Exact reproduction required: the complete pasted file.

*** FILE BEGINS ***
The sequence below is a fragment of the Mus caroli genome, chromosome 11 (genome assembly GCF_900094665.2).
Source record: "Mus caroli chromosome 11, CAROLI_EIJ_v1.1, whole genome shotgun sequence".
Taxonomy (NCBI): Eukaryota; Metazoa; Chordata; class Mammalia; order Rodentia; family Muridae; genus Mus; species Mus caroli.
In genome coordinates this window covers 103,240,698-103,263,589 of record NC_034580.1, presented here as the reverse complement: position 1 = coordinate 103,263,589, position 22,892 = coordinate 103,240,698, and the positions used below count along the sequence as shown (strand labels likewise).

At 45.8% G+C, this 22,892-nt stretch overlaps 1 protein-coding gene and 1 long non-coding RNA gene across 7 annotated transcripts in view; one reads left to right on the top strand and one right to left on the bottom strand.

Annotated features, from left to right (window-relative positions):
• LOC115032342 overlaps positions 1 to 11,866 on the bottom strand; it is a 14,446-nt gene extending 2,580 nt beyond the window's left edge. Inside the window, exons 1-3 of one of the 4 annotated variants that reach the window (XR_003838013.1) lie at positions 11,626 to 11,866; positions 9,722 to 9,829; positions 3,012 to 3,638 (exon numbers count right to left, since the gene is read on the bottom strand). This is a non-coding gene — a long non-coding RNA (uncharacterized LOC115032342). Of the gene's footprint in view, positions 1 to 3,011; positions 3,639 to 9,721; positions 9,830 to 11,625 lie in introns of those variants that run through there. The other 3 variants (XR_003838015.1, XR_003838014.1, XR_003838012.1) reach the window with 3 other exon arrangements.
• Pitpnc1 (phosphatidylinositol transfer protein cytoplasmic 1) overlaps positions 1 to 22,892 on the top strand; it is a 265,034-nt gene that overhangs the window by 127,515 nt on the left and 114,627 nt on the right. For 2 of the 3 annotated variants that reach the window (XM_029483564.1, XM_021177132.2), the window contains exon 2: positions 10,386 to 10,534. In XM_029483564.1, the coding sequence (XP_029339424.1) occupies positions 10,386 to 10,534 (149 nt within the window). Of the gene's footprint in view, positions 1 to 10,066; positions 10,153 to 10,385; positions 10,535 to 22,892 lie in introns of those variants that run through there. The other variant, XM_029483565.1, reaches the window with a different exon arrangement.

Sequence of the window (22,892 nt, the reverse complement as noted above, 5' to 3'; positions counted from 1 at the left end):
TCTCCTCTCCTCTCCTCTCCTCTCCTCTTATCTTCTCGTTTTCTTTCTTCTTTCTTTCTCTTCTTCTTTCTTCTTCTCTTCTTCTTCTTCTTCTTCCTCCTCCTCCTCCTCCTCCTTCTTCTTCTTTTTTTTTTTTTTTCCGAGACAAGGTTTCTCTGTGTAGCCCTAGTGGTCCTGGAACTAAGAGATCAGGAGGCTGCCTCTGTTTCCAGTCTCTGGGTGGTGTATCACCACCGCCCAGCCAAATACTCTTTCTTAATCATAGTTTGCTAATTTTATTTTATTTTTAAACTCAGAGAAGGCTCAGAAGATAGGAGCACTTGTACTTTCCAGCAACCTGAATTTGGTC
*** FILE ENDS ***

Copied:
The sequence below is a fragment of the Mus caroli genome, chromosome 11 (genome assembly GCF_900094665.2).
Source record: "Mus caroli chromosome 11, CAROLI_EIJ_v1.1, whole genome shotgun sequence".
Taxonomy (NCBI): Eukaryota; Metazoa; Chordata; class Mammalia; order Rodentia; family Muridae; genus Mus; species Mus caroli.
In genome coordinates this window covers 103,240,698-103,263,589 of record NC_034580.1, presented here as the reverse complement: position 1 = coordinate 103,263,589, position 22,892 = coordinate 103,240,698, and the positions used below count along the sequence as shown (strand labels likewise).

At 45.8% G+C, this 22,892-nt stretch overlaps 1 protein-coding gene and 1 long non-coding RNA gene across 7 annotated transcripts in view; one reads left to right on the top strand and one right to left on the bottom strand.

Annotated features, from left to right (window-relative positions):
• LOC115032342 overlaps positions 1 to 11,866 on the bottom strand; it is a 14,446-nt gene extending 2,580 nt beyond the window's left edge. Inside the window, exons 1-3 of one of the 4 annotated variants that reach the window (XR_003838013.1) lie at positions 11,626 to 11,866; positions 9,722 to 9,829; positions 3,012 to 3,638 (exon numbers count right to left, since the gene is read on the bottom strand). This is a non-coding gene — a long non-coding RNA (uncharacterized LOC115032342). Of the gene's footprint in view, positions 1 to 3,011; positions 3,639 to 9,721; positions 9,830 to 11,625 lie in introns of those variants that run through there. The other 3 variants (XR_003838015.1, XR_003838014.1, XR_003838012.1) reach the window with 3 other exon arrangements.
• Pitpnc1 (phosphatidylinositol transfer protein cytoplasmic 1) overlaps positions 1 to 22,892 on the top strand; it is a 265,034-nt gene that overhangs the window by 127,515 nt on the left and 114,627 nt on the right. For 2 of the 3 annotated variants that reach the window (XM_029483564.1, XM_021177132.2), the window contains exon 2: positions 10,386 to 10,534. In XM_029483564.1, the coding sequence (XP_029339424.1) occupies positions 10,386 to 10,534 (149 nt within the window). Of the gene's footprint in view, positions 1 to 10,066; positions 10,153 to 10,385; positions 10,535 to 22,892 lie in introns of those variants that run through there. The other variant, XM_029483565.1, reaches the window with a different exon arrangement.

Sequence of the window (22,892 nt, the reverse complement as noted above, 5' to 3'; positions counted from 1 at the left end):
TCTCCTCTCCTCTCCTCTCCTCTCCTCTTATCTTCTCGTTTTCTTTCTTCTTTCTTTCTCTTCTTCTTTCTTCTTCTCTTCTTCTTCTTCTTCTTCCTCCTCCTCCTCCTCCTCCTTCTTCTTCTTTTTTTTTTTTTTTCCGAGACAAGGTTTCTCTGTGTAGCCCTAGTGGTCCTGGAACTAAGAGATCAGGAGGCTGCCTCTGTTTCCAGTCTCTGGGTGGTGTATCACCACCGCCCAGCCAAATACTCTTTCTTAATCATAGTTTGCTAATTTTATTTTATTTTTAAACTCAGAGAAGGCTCAGAAGATAGGAGCACTTGTACTTTCCAGCAACCTGAATTTGGTC